What powerful weapons and armor did the Sherman have to back itself up on the battlefield? The Sherman is the stereotypical idea that comes to mind when people think of tanks.  It is really strong, it weighs an absurd amount, and has a quite slow road speed. To be precise, the Sherman weighs 62,600 pounds. That is roughly 34,200 pounds heavier than the Stuart, and 58,600 pounds heavier than a car. Though the weight of it might vary a small amount from Sherman to Sherman, they were always ridiculously heavy compared to things in civilian life. It's a perfect weight for a tank such as this. One of the guns on the Sherman can take down aircraft; this classifies it as a anti-aircraft tank. It also had the power to take out other, sometimes more armored tanks. The Sherman was extremely mass produced because, as mentioned earlier, the main strategy for these big tanks was to outnumber and overwhelm the enemy. This was the strategy even after the German tanks got stronger than the Shermans. As German tanks were of high quality, since it was viewed as undignified for the army of Hitler to go around in weak tanks, they took time to make. The Sherman could go at a road speed of 24 mph. Rather slow for a normal vehicle, but good enough for a tank. Near the end of World War II, the United States’ Sherman was unable to take out the German tank by itself. The number of Sherman tanks engaged in the war, however, made up for this folly.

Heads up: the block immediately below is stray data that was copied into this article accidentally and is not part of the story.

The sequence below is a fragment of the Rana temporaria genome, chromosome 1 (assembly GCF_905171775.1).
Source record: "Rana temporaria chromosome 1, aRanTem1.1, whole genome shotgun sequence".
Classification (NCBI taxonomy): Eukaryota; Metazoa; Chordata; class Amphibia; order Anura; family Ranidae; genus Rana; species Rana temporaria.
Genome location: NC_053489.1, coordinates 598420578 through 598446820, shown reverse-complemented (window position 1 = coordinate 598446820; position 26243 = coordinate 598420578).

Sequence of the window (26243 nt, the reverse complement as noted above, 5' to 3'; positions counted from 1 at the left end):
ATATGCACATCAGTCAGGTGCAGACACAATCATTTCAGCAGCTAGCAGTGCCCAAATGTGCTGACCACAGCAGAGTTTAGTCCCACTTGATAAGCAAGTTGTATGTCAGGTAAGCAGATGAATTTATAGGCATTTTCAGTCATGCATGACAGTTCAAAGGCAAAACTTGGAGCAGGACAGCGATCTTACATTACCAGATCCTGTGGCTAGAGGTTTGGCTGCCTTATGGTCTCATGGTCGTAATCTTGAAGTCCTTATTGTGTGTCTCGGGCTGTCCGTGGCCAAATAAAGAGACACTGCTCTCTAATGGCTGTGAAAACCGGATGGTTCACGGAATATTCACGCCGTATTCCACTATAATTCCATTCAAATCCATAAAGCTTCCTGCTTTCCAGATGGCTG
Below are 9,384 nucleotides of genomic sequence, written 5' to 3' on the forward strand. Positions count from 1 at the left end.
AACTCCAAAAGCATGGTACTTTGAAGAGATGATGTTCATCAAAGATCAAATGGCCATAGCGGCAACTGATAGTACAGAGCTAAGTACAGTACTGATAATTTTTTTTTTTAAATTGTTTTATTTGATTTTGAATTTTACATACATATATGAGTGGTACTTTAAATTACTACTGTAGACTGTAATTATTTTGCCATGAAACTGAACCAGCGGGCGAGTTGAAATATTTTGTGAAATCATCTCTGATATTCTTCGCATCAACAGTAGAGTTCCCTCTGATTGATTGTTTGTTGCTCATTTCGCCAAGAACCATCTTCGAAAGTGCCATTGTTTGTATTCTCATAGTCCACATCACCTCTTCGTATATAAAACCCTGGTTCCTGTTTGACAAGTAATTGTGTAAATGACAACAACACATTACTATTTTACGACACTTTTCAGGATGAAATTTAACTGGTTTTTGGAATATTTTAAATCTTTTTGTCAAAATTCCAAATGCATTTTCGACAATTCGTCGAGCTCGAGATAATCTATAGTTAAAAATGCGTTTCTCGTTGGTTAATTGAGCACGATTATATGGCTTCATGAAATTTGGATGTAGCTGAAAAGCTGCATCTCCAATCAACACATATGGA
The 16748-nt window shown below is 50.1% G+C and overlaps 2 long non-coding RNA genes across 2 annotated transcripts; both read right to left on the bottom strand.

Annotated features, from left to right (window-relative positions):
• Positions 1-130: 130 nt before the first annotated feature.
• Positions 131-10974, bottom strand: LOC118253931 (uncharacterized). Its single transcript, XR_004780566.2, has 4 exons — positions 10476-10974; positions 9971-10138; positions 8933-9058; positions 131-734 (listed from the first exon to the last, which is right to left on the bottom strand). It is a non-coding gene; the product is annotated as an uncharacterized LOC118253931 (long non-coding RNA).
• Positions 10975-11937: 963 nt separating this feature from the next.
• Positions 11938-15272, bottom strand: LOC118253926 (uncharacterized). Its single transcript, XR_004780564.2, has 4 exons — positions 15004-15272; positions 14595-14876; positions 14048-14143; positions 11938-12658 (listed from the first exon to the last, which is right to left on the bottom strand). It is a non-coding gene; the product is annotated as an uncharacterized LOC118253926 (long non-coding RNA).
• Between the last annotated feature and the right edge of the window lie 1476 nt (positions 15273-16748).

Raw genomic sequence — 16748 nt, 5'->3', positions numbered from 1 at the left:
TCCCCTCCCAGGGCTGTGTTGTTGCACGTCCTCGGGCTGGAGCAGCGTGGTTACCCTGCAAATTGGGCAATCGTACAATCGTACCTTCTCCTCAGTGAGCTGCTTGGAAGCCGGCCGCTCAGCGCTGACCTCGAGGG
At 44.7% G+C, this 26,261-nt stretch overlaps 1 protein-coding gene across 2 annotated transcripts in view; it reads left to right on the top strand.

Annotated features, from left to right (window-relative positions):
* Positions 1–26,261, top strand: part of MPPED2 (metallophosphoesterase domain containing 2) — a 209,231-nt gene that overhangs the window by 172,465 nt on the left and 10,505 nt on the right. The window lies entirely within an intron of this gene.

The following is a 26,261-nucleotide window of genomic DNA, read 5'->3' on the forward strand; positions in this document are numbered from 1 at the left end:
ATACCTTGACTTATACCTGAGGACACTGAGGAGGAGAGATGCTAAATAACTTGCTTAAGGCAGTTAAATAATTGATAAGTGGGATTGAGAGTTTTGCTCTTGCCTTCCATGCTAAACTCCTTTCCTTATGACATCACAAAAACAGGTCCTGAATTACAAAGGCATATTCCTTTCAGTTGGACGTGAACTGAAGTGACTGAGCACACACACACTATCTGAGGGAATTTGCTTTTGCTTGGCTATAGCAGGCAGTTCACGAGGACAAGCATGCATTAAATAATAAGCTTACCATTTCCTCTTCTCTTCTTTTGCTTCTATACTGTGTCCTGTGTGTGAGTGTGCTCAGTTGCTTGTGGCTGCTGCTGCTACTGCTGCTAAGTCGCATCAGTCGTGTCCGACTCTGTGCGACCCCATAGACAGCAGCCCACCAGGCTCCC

The Stuart and Sherman are both greatly important to the Allies winning World War II. Without them, we would not have had much to offer when it came to tank-to-tank battle. Even though the Sherman caught on fire and took the lives of many crews, it saved the lives of a countless number of people, maybe even the world. The Stuart had low armor capabilities, but if we sent the Sherman two do reconnaissance, would it have worked at all? These two great machines are what carried many of the battles in the front lines, causing German foot soldiers to fall back in fear knowing none of their weapons could stop them. What would we have done without them? Truly, these tanks have earned their spot of honor in history.

 

  • Rickard, J. “Stuart Light Tank.” History Of War. (14 March 2014) http://www.historyofwar.org/articles/weapons_stuart_light_tank.html (8/13/2018)

 

  • “M3A1 Stuart Tank.” national World War II Museum. https://www.nationalww2museum.org/visit/museum-campus/us-freedom-pavilion/vehicles-war/m3a1-stuart-tank (8/13/2018)

 

  • Danny Hakim. “Average U.S. Car Is Tipping Scales At 4,000 Pounds” The New York Times. (May 5, 2004) https://www.nytimes.com/2004/05/05/business/average-us-car-is-tipping-scales-at-4000-pounds.html (8/13/2018)

 

  • “M3 Stuart (Light Tank, M3)” Military Factory. https://www.militaryfactory.com/armor/detail.asp?armor_id=36 (8/13/2018)

 

  • “J. E. B. Stuart.” Battlefields. https://www.battlefields.org/learn/biographies/j-e-b-stuart (8/13/2018)

 

  • M4 Sherman (Medium Tank, M4) https://www.militaryfactory.com/armor/detail.asp?armor_id=40 (8/13/2018)

 

Into The Blue Exp Days. “How to Drive A Tank” Youtube. (8/5/2015) https://www.youtube.com/watch?v=3f4TXPK-3hI (8/13/2018)